I have been doing this at Vacation Ranking. Giving freelance journalists, retired travelers, and area specific travel websites/blogs an opportunity to have their work published on my site. I link their pages back to their website or offer to put business contact info at the end of their articles.

    Everything started out great getting 10 sign ups in a week. I’m trying to learn html code and such so I have been working very hard at getting things to flow just right.

    I built many “About Me” pages for some of these sign ups and there were emails back and forth…. All but 3 have followed through with anything. So I just changed the Application form to say write an “About Me” and “Your First Review” in the box provided.

    On the brighter side I spent many hours messing with tweaking and changing things on the website so I did learn some things during that process.

    I have also found some new friends/partners on the net. I provide a chance for them to leave some of their business cards so to say, they provide me with articles that will one day help a reader at my site.

    Link Exchange on Steroids I like to say.

    Good article and good luck to you,

    Josh

  3. chodirin says:

    actually, i like joint venture. but i have nothing to share. :)

  4. The big danger in joint ventures is that things could go sour. What then? Even if the partnership is rosy and cordial in the beginning, business can turn quickly in unexpected ways. That’s why having solid agreements in place ahead of time is important. Putting things in writing up front can save a huge fight at the tail end of a joint venture.

  5. […] About Marcus ← Competition Vs. Joint Venture […]

  6. I found out that joint ventures are a win-win-win situation more often that I thought it would be. And up to now, there was no formal contract necessary yet. After all, if something goes wrong the first time, that was also the last time. ;-)

    ~Marcus

  7. Star says:

    Joint ventures are great I am able to provide articles for your site or placement of your article/post on my site. I f you or anyone would be interested let me know also possible blog roll swap or ad swap I have a internet marketing niche list of 500 and growing.

  8. I think that this is one of the biggest mistakes that people make. Most people look at the other sites in their niche as “competitors” – when, in reality, they should see many potential joint venture partners. That is what I have done in my own business. And, it has worked extremely well.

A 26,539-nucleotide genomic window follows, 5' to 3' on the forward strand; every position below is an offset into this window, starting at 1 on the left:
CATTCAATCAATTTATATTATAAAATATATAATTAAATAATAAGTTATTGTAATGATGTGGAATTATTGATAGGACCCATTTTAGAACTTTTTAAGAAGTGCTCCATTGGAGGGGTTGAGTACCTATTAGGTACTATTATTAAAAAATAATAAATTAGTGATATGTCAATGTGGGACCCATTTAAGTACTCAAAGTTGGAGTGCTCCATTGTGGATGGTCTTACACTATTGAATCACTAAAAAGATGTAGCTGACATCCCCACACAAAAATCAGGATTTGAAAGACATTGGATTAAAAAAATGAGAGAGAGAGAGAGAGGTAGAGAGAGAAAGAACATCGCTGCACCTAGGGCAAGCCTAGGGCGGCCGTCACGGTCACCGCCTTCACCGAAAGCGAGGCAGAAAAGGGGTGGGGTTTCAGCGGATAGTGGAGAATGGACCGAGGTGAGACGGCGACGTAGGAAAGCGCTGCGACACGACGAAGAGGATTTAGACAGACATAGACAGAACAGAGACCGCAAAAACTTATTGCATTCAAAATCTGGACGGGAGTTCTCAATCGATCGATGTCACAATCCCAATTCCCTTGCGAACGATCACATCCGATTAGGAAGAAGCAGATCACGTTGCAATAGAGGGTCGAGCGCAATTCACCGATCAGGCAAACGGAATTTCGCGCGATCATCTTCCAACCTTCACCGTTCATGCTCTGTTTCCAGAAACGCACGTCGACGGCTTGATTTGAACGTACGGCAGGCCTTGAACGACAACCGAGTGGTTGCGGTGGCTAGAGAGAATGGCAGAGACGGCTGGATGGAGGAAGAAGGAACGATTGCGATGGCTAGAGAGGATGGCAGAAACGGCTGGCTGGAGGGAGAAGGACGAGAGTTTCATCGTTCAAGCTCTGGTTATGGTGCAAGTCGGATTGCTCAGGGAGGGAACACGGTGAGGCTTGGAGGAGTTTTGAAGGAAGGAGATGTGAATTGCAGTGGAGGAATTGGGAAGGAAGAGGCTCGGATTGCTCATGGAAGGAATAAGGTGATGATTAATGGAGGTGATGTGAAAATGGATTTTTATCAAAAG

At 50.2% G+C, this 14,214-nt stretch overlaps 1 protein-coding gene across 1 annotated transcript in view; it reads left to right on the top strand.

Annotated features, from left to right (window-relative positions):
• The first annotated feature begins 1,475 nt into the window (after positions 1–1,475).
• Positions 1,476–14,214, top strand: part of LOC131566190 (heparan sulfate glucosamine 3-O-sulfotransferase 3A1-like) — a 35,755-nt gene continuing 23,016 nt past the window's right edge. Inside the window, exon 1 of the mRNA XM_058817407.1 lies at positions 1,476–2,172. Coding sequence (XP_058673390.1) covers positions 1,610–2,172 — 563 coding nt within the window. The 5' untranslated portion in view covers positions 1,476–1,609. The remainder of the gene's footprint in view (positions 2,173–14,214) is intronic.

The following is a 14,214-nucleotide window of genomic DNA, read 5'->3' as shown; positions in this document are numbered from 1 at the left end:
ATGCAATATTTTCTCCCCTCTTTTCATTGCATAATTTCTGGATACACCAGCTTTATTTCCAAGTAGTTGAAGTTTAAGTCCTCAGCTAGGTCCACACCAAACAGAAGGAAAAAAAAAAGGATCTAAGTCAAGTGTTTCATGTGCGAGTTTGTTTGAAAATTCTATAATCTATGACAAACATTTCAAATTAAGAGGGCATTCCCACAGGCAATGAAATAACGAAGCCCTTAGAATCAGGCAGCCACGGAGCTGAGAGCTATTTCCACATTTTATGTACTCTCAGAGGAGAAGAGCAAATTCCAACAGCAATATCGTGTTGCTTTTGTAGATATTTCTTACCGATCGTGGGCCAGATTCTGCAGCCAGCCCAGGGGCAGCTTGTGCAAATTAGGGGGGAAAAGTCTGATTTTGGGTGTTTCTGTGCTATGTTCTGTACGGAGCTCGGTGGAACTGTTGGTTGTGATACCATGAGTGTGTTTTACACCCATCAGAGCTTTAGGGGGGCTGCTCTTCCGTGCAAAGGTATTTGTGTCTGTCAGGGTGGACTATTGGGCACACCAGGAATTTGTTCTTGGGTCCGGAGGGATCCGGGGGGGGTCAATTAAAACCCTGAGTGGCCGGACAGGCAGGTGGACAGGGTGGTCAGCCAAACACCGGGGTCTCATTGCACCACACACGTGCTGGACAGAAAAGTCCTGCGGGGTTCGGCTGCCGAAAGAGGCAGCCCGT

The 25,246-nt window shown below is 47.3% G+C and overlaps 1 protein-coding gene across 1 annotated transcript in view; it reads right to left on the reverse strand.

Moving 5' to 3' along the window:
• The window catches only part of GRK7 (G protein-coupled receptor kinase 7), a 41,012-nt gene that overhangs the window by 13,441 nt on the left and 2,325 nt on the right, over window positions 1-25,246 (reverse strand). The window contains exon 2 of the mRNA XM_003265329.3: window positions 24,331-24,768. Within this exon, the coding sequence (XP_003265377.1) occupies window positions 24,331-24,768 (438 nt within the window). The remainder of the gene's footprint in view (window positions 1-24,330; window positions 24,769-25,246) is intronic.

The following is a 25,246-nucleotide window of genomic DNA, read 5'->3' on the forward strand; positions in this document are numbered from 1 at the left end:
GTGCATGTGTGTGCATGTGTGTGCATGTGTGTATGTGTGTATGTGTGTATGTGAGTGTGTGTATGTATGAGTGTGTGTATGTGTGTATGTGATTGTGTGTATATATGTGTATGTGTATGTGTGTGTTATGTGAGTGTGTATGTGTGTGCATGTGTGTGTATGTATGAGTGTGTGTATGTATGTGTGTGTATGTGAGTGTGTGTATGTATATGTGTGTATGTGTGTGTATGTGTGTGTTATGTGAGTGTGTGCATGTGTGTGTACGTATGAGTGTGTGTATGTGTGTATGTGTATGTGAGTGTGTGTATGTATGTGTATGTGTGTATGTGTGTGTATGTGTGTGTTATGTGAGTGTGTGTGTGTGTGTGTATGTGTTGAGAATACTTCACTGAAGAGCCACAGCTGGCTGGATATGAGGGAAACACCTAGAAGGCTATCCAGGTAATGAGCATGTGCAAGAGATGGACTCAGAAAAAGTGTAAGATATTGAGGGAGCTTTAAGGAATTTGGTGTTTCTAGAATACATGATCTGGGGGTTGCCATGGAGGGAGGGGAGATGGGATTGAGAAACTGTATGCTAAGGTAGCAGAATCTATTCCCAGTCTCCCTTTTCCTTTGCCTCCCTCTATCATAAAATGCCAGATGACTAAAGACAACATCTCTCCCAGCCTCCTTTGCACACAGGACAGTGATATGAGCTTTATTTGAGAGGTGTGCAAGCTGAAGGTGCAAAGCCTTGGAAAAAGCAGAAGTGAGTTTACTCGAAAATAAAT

9. I assume that the joint venture is a business of two or more companies, each of which have something to offer. If you’re a starter and have nothing to offer, you won’t be taken seriously because the startup capital, whether monetary or intellectual, is needed.

    But in general I agree with the idea. The big companies are merging, why not the small ones? The main thing here is always to be and to behave as a professional and solve all the differences in productive discussions, not fights.

  10. Wayne says:

    I agree with you 100% no dought but when you are in the early stages of your business you do’nt have anything to contribute i.e no product and no list and most of all no identity but having said that being a business owner in the offline world as well i always work and get on well with my competiters.

  11. I agree with you, Marcus. Why engage in breakneck competition when both parties can happily make more money when they unite in a profitable Joint Venture. That’s very true but the big problem is that most people don’t understand that there’s profit in a good joint venture for both parties, so they turn such opportunities down because they fear that they will lose customers to the other party. Well said, once again, Marcus… thanks for sharing.

  12. PD says:

    Yes, joint ventures are a great way to take advantage of economies of scale and reach a whole new level of growth. But, (and i see this happen all too much with people trying to do these joint ventures) is that you must bring something to the table. Too many times you see one internet marketer with no list or anything else of substance, go to a high level marketer with vast experience and ask that high level marketer to market his “product” for him. It doesn’t work that way, but most guru’s teach people to do it that way. You need to earn your stripes before you seek joint ventures so you have something to offer.